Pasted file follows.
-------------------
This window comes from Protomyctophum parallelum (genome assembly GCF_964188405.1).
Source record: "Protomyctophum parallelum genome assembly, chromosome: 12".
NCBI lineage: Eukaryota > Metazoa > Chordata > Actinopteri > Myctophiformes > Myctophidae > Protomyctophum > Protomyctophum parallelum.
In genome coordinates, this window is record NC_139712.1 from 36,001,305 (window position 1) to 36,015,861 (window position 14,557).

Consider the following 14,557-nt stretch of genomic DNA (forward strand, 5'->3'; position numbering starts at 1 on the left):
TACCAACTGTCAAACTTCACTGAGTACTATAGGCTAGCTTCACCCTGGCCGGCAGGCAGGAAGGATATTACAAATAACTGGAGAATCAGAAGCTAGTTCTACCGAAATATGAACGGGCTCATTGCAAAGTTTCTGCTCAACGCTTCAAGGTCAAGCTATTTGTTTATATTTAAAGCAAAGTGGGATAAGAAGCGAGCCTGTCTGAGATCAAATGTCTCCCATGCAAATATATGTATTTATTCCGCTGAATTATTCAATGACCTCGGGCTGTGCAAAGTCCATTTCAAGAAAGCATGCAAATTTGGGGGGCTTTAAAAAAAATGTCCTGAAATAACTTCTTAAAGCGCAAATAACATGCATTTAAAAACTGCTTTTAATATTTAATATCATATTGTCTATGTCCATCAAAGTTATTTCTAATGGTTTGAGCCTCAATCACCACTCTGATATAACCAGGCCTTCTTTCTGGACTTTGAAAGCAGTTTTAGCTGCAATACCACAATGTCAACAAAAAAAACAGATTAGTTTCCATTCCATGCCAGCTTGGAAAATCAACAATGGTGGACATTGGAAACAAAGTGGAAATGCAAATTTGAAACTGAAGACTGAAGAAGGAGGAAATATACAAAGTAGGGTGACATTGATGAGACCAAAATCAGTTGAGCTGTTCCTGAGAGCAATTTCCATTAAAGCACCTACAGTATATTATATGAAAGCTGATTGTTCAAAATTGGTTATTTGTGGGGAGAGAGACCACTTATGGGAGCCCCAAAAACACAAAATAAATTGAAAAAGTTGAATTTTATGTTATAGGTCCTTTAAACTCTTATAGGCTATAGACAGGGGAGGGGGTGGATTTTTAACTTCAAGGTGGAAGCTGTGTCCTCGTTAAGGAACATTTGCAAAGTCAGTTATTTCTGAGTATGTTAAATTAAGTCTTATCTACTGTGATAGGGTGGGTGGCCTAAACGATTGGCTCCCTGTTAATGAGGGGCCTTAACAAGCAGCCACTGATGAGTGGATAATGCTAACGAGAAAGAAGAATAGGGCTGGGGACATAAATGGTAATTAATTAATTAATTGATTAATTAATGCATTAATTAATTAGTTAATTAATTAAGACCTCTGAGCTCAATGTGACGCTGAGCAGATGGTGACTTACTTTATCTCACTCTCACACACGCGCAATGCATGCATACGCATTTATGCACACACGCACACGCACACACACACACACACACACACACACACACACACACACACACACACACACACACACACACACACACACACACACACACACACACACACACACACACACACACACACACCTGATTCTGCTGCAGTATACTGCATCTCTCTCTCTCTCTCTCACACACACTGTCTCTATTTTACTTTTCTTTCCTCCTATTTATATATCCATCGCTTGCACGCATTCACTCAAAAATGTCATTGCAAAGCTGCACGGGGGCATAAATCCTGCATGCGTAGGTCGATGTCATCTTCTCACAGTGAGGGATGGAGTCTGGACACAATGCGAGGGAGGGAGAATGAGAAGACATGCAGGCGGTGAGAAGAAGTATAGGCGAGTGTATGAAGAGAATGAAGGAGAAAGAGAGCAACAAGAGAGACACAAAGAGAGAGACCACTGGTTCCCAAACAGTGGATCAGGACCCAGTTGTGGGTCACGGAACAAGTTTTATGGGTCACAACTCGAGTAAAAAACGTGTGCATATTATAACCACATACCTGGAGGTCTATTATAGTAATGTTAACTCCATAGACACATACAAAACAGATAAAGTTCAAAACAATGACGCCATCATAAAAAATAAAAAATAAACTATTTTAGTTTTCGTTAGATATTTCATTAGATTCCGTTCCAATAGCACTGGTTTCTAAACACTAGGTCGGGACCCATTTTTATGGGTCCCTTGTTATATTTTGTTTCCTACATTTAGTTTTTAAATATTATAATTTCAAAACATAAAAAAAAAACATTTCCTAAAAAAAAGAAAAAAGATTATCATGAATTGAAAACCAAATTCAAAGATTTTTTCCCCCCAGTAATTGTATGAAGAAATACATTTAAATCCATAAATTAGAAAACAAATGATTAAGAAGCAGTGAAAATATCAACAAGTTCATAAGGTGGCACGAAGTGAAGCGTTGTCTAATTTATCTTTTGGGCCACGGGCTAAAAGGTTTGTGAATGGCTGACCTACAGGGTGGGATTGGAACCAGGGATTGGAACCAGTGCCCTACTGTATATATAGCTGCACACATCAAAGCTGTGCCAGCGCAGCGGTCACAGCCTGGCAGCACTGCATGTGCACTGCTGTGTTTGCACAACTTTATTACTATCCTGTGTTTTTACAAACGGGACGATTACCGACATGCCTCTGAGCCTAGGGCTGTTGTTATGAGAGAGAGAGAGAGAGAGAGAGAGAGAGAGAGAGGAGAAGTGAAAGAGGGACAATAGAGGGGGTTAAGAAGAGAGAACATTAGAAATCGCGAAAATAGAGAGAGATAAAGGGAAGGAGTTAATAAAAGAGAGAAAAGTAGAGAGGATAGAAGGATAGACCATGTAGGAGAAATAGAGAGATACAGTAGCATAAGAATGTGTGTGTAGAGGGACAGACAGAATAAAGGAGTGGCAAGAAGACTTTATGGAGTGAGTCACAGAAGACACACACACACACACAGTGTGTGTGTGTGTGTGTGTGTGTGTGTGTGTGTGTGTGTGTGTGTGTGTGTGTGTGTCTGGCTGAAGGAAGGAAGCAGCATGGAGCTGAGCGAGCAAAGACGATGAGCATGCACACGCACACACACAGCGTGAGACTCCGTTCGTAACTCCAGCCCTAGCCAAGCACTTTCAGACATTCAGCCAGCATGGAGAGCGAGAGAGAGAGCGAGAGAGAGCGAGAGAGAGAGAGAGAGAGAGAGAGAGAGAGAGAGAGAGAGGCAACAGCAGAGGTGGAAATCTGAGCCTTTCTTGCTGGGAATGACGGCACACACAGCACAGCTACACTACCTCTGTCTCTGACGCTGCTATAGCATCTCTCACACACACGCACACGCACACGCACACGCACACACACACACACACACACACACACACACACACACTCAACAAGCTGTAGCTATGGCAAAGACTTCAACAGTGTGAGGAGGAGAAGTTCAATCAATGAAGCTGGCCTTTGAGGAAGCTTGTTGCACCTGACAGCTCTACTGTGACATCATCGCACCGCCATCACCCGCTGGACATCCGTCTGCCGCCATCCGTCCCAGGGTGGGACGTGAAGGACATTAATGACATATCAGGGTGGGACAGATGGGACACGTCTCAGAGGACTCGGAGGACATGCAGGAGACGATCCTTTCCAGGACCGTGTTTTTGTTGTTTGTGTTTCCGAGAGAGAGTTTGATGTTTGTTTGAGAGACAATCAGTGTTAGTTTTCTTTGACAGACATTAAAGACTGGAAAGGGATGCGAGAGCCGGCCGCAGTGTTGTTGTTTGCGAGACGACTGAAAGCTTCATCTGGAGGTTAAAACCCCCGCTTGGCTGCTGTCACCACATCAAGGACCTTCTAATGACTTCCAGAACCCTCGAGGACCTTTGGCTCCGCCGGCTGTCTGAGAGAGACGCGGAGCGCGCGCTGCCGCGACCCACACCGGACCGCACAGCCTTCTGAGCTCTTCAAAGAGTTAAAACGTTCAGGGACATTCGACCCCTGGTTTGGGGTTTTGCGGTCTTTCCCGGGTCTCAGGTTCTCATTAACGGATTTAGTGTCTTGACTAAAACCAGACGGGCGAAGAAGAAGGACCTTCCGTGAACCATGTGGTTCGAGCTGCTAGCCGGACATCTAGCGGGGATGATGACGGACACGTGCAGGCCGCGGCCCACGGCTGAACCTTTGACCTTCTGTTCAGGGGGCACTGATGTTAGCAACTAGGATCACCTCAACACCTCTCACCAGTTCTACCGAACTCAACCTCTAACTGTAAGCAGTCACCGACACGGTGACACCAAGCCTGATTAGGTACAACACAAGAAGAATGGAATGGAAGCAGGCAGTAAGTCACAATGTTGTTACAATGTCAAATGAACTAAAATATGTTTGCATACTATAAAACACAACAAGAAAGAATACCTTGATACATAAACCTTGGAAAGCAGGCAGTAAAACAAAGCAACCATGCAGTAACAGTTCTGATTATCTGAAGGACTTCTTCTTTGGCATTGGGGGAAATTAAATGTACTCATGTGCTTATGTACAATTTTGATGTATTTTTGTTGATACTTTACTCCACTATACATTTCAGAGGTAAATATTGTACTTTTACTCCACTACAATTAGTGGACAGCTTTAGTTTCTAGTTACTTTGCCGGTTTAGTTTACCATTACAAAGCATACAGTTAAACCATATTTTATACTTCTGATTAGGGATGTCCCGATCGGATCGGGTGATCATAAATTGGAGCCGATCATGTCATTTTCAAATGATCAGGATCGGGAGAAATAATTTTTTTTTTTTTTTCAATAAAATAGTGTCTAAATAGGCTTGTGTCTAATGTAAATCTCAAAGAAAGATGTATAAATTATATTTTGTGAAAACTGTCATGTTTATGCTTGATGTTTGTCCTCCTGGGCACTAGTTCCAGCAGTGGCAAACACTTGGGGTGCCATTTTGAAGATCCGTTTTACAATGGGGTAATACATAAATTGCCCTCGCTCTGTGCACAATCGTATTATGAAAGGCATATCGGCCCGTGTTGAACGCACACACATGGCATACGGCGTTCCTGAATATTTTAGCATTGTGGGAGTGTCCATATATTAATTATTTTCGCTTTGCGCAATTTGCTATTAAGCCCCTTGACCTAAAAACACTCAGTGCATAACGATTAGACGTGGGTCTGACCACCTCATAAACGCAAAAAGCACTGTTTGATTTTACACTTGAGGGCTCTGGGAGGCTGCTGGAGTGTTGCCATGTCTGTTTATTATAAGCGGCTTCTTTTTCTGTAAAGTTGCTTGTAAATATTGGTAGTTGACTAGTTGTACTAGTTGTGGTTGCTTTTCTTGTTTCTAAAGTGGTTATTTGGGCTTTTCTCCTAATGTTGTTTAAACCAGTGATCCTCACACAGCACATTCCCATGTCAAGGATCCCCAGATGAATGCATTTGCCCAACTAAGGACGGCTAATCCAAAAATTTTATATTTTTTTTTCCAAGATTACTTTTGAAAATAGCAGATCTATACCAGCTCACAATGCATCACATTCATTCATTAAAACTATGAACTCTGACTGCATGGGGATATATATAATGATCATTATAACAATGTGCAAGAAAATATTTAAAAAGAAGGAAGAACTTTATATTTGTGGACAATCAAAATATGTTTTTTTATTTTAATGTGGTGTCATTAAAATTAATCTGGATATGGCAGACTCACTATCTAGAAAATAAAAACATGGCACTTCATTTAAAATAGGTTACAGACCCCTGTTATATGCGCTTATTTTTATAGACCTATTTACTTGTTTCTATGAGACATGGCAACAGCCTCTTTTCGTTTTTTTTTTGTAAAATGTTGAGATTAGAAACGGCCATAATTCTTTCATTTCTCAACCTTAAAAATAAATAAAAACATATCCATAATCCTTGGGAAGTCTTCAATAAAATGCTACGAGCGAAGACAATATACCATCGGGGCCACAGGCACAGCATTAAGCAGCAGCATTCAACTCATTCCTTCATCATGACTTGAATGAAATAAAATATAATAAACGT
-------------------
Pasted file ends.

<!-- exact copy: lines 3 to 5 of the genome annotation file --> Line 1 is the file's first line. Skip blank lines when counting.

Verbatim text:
NCBI lineage: Eukaryota > Metazoa > Chordata > Actinopteri > Myctophiformes > Myctophidae > Protomyctophum > Protomyctophum parallelum.
In genome coordinates, this window is record NC_139712.1 from 36,001,305 (window position 1) to 36,015,861 (window position 14,557).

Consider the following 14,557-nt stretch of genomic DNA (forward strand, 5'->3'; position numbering starts at 1 on the left):